Wednesday, August 20, 2008

The Spring Failed


Lord Southey Had a Guillotine Erected In His Drawing Room For Suicide.

Lord Southey once, in a fit of disgust with life, had a magnificent guillotine erected in the drawing room of his magnificently appointed house in the Rue de Luxembourg, at Paris. The machine was an elaborate affair, with ebony uprights inlaid with gold and silver. The framework was carved with great artistic skill, and the knife, of immense weight and falling at the touch of a spring, was of ornamented steel, polished and as sharp as a razor.

The spring which liberated the knife was placed within easy reach of any one kneeling upon the scaffold — in fact, every detail was arranged with a view to the convenience of the would be suicide. The day that the engine of death was entirely finished Lord Southey completed his testamentary dispositions, shaved, had his hair cut, and, clothed in a robe of white silk, knelt upon the platform under the knife.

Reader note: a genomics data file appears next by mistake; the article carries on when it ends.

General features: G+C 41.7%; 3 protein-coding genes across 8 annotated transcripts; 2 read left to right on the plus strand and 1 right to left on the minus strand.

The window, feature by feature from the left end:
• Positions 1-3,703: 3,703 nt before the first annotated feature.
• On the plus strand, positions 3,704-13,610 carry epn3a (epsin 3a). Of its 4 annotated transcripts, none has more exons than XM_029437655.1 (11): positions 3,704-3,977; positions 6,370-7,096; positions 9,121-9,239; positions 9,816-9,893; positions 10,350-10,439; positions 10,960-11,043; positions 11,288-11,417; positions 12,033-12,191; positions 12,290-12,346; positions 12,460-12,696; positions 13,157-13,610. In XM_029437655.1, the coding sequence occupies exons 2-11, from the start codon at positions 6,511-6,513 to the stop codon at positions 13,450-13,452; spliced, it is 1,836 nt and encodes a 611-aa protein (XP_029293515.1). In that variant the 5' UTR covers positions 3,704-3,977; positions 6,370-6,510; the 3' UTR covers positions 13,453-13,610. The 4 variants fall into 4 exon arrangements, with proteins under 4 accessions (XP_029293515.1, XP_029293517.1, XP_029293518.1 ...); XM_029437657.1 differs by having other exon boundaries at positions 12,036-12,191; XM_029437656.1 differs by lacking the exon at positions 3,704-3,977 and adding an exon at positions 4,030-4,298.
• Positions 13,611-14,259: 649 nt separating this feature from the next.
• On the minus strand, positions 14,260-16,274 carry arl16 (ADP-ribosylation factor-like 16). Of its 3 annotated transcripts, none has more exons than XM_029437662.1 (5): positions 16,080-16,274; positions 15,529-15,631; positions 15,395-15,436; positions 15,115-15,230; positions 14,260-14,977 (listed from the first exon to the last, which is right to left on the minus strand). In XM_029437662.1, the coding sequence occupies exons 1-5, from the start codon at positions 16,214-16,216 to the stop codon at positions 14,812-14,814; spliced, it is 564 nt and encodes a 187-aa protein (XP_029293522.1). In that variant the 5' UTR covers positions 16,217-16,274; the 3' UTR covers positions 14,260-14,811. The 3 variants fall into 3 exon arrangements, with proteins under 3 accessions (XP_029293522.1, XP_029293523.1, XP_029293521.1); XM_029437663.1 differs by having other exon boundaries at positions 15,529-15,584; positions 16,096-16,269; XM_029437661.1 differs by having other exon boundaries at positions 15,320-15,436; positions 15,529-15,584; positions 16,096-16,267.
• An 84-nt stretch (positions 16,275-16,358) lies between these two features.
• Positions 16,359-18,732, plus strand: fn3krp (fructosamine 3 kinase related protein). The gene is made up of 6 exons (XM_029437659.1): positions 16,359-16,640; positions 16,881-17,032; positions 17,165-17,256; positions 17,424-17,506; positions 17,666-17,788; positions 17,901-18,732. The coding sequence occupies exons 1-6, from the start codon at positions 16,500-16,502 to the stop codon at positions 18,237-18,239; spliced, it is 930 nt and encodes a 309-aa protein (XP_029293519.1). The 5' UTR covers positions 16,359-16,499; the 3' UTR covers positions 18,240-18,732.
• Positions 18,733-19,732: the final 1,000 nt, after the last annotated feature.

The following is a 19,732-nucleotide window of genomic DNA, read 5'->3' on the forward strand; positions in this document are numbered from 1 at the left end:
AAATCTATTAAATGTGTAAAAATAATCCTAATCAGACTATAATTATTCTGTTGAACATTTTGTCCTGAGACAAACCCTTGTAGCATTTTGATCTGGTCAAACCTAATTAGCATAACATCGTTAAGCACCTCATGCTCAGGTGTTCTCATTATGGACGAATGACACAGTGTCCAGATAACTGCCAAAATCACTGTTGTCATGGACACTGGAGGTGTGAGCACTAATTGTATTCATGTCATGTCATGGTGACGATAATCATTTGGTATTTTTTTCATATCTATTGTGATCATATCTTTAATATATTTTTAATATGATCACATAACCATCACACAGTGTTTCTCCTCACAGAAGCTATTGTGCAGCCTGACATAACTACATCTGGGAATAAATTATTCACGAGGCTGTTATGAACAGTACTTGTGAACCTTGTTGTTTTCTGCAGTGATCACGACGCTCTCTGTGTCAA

The guillotine was placed before a large mirror, wherein the person committing suicide could see his own image until the last. Murmuring a short prayer, Lord Southey placed his head in the semicircle and pressed the spring.

The next morning he was found calmly sleeping in his bed. The spring had failed to work, and after several fruitless efforts Lord Southey was compelled to relinquish his attempt upon his life. Thoroughly cured of his spleen, he presented the guillotine to the Glasgow museum, whence he made an annual pilgrimage to see it until the end of his life. — Pittsburg Dispatch.

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